The Gordon Method

As I've read Caroline Gordon's letters and essays and lectures, I've collected what I call my "Gordon Method" textbook: her best, most timeless advice to writers. Here's a sample of one of my favorites, sent to Flannery O'Connor in November, 1951, while O'Connor was revising her first novel, Wise Blood.  Gordon writes to O'Connor: "I… Continue reading The Gordon Method

“The Electric Give and Take”

"[Caroline Gordon's] letters to O’Connor, which cover 13 years from 1951 to O’Connor’s death in 1964, are the most detailed literary critiques I have ever read, covering everything from naming characters, to proper viewpoint, particularly as she guided O’Connor through the writing of her first novel, Wise Blood. She was a hard taskmaster and would not… Continue reading “The Electric Give and Take”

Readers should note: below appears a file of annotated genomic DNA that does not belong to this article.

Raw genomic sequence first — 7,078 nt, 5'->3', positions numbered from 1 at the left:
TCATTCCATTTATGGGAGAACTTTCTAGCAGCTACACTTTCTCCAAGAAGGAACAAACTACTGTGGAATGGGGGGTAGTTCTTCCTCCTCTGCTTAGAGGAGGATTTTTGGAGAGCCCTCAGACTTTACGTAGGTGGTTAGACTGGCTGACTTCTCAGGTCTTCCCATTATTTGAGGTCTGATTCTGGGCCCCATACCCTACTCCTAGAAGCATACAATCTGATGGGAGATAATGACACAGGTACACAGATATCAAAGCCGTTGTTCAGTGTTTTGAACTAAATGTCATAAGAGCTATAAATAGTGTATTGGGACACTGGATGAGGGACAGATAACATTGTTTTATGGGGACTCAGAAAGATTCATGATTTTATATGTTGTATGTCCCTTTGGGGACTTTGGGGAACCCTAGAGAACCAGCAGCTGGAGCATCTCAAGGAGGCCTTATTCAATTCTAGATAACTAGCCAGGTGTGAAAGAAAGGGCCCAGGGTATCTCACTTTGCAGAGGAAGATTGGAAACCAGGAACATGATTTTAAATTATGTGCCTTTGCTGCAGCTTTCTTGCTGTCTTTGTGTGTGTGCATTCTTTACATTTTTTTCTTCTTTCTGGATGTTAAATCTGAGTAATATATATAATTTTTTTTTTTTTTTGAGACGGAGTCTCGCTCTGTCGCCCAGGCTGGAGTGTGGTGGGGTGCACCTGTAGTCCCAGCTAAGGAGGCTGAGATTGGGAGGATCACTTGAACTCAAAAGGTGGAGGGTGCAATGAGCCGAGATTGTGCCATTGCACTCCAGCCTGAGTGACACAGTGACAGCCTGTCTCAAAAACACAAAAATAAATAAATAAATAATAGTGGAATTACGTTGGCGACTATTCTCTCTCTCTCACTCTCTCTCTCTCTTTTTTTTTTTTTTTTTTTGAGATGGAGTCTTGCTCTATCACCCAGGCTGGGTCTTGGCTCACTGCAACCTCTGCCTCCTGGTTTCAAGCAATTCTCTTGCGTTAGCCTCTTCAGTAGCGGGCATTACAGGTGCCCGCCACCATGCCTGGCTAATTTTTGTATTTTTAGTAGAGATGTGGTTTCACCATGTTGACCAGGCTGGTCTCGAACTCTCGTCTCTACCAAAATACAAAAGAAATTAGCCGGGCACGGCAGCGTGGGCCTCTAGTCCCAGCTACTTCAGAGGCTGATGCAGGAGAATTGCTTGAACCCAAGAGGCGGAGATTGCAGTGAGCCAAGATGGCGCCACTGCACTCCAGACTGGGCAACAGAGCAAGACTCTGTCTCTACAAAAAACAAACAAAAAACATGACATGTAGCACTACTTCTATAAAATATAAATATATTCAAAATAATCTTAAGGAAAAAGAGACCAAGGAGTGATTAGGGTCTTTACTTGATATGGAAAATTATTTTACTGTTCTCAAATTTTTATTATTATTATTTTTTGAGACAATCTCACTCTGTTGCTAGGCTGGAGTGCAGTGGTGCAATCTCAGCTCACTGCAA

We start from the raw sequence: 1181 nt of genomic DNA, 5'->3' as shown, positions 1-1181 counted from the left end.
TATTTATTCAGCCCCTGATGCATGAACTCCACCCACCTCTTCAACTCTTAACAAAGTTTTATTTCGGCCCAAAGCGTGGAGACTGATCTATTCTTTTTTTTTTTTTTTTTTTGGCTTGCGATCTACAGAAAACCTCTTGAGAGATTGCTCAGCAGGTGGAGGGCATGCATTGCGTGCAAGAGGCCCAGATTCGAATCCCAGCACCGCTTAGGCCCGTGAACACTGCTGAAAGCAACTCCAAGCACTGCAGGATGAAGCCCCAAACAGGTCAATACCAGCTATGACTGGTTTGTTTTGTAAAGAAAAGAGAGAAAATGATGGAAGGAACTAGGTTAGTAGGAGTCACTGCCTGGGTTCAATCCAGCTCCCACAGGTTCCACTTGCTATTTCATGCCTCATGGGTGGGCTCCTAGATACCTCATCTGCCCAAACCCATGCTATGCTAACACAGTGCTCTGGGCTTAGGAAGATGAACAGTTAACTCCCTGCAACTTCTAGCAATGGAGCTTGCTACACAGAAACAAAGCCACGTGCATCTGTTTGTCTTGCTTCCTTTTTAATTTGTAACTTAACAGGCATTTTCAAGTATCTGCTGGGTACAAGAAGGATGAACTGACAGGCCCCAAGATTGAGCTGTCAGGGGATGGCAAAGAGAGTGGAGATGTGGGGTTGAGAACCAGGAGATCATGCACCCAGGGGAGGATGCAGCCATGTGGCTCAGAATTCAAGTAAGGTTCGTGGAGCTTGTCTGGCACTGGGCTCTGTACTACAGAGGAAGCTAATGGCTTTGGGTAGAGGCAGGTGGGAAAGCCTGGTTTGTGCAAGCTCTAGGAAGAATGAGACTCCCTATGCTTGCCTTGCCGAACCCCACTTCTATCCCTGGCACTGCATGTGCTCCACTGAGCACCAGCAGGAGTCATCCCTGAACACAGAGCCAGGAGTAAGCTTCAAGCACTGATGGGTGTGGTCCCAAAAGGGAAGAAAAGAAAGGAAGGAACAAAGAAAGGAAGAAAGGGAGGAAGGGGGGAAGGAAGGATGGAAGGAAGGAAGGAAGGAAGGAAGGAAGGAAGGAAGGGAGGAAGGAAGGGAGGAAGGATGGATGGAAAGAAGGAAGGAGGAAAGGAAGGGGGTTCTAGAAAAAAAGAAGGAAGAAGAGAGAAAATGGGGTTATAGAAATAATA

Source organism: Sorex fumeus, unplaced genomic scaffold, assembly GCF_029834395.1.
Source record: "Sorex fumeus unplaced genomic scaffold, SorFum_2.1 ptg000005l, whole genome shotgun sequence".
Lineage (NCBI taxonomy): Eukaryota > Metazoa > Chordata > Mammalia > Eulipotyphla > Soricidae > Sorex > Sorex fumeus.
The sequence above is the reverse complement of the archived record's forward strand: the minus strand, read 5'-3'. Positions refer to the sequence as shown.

Regina O’Connor, The Diplomat

In The Letters of Flannery O’Connor and Caroline Gordon, one my favorite O’Connor letters tells a story about how the displaced persons who lived at Andalusia interacted with the longtime farmhands: “The D. P. [the Displaced Person, Mr. Matysiak] and Shot nearly choked each other in the wagon the other day and now my mother… Continue reading Regina O’Connor, The Diplomat

A Peripety

I think you need in this story [“The Enduring Chill”] what Aristotle called "a peripety," the unforeseen incident which brings about a solution and yet springs out of what has gone before. Suppose that, as very well might be, one of the students in this class is a sort of Fr. Wiegel, a young priest… Continue reading A Peripety